What's Up with Millennial Voters?
Lately they're leaning less Democratic—and for a good while they've been split by a worrisome (and ever-widening) gender divide.
[Note: This essay is too long to appear fully as an e-mail. If you got this by e-mail, please click on the title to read the entire post on Substack. -NH]
Two trends in the political leanings of youth are worth keeping an eye on. They both apply broadly to Millennials, which I tentatively define as all Americans born between 1982 and 2005. Late-born Millennial cohorts are often called Generation Z, a term (as readers of my books will know) I avoid because it presumes without evidence that successive generations are each getting shorter than the last. OK, so much for my definitional preamble.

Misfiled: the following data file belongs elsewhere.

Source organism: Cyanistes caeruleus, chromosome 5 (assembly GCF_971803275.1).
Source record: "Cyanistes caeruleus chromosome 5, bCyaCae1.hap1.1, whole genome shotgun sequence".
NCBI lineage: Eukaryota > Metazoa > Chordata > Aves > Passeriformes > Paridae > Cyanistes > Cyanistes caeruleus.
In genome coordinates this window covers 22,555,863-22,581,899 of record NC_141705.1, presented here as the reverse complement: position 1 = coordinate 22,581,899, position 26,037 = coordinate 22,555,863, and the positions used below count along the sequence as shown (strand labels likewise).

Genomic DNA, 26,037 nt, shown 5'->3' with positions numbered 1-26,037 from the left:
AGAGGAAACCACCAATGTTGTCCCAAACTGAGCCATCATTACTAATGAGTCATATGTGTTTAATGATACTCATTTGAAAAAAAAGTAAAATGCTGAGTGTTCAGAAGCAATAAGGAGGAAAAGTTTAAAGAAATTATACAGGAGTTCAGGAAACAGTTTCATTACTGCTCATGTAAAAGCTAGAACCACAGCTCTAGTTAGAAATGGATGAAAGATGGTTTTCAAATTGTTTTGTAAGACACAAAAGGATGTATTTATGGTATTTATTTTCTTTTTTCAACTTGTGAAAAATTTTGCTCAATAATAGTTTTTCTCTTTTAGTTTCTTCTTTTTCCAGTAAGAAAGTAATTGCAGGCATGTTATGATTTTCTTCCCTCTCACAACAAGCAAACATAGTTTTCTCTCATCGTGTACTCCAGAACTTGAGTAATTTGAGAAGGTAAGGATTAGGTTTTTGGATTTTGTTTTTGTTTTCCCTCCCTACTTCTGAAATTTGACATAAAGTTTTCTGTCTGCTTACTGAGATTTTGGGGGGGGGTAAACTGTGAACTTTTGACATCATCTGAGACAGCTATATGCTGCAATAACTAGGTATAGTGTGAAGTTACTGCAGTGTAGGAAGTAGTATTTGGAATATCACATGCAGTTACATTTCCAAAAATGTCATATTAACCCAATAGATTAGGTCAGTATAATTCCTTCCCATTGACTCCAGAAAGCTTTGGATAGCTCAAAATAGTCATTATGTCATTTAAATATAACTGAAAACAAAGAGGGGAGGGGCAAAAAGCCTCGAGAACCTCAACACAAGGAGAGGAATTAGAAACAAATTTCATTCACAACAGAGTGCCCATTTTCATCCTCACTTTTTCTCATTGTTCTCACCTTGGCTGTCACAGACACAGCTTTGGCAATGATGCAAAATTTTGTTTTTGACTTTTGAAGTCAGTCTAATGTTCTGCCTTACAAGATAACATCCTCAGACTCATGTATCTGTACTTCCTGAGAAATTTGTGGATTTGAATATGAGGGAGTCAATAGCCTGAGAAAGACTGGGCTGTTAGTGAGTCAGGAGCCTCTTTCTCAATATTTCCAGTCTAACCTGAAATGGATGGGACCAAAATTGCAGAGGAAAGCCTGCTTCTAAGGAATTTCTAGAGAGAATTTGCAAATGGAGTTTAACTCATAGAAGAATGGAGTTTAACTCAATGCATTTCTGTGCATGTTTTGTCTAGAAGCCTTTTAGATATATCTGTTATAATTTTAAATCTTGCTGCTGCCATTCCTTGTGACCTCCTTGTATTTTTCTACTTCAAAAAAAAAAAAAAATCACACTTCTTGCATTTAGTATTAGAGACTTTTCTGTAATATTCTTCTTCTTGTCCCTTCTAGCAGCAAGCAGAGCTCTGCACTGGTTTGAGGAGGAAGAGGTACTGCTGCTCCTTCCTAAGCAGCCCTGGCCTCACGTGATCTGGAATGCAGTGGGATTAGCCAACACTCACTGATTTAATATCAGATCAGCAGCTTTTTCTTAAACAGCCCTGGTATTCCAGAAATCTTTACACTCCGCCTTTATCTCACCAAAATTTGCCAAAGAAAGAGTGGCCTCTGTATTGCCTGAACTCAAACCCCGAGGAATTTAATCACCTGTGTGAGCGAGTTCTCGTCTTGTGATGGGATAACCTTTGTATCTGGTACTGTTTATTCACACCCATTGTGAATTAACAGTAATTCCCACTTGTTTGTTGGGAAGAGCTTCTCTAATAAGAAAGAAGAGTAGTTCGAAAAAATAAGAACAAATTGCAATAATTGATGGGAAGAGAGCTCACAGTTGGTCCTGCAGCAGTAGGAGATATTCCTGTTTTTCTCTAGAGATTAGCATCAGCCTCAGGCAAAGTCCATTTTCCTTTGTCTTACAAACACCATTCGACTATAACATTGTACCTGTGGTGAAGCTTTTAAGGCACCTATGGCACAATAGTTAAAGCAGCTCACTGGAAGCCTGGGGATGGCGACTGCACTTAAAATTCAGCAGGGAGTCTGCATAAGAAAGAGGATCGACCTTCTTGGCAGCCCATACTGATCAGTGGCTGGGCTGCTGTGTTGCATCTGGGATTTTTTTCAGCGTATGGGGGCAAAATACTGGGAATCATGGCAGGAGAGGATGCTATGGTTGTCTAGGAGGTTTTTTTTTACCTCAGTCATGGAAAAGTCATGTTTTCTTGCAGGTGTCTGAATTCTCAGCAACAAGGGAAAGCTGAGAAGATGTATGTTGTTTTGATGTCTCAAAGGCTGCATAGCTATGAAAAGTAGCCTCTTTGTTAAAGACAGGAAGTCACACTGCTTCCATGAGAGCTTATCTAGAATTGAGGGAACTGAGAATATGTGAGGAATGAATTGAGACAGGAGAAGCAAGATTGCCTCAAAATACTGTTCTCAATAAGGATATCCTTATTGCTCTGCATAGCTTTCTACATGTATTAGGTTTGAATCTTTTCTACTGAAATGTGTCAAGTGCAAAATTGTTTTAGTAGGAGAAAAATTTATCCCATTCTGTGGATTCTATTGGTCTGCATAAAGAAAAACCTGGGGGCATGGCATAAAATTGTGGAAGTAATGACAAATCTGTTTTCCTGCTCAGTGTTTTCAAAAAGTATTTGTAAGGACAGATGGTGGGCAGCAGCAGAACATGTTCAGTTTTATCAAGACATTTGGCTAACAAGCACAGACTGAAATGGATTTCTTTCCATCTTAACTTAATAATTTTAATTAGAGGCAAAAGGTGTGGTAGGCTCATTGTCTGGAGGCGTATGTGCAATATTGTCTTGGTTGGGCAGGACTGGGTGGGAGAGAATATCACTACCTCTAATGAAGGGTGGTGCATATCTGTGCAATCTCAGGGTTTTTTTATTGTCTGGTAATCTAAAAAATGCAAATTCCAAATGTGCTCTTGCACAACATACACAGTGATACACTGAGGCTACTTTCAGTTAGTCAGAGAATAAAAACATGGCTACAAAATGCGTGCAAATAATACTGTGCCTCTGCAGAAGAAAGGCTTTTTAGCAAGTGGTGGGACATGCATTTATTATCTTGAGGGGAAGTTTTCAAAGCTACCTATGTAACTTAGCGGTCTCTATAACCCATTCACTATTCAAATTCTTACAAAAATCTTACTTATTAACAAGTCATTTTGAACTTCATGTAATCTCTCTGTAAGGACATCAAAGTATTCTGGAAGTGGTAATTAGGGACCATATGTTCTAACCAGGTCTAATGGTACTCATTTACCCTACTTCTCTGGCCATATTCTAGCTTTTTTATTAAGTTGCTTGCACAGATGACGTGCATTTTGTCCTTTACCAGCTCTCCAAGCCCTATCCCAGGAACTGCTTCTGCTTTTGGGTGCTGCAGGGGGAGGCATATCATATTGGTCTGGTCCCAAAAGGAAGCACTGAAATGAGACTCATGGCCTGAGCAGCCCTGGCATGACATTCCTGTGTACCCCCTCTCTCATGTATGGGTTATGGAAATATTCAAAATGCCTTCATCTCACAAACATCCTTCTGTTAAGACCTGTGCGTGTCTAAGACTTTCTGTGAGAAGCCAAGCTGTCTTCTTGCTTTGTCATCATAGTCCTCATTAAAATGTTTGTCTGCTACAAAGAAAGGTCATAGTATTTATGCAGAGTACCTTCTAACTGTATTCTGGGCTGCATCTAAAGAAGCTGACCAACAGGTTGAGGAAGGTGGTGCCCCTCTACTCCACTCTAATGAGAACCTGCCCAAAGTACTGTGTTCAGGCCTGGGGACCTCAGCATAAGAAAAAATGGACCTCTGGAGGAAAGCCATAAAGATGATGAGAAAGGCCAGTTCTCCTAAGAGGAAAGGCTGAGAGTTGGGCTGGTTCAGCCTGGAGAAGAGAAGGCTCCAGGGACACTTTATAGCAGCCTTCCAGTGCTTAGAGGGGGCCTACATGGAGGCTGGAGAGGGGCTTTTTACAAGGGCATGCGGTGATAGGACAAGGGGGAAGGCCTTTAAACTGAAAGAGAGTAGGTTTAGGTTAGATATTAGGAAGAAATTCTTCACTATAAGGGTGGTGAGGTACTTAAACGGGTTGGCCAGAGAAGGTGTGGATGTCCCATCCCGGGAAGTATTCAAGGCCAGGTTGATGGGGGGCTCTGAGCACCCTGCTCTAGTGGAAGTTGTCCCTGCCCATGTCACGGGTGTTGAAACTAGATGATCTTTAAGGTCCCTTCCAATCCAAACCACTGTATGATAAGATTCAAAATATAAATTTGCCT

The first trend is this: Over the last year or so, more than any other generation, Millennials are responsible for improving the odds that Trump’s GOP will win the White House in 2024. Millennials as a whole will still probably vote for Democratic candidates, but right now it looks like they will do so by a smaller margin than they did in 2022, 2020, or 2016. For most Millennials (as for most voters of all ages), it’s not so much that they are enthusiastic about Trump; it’s more that a growing share no longer prefer Biden over Trump.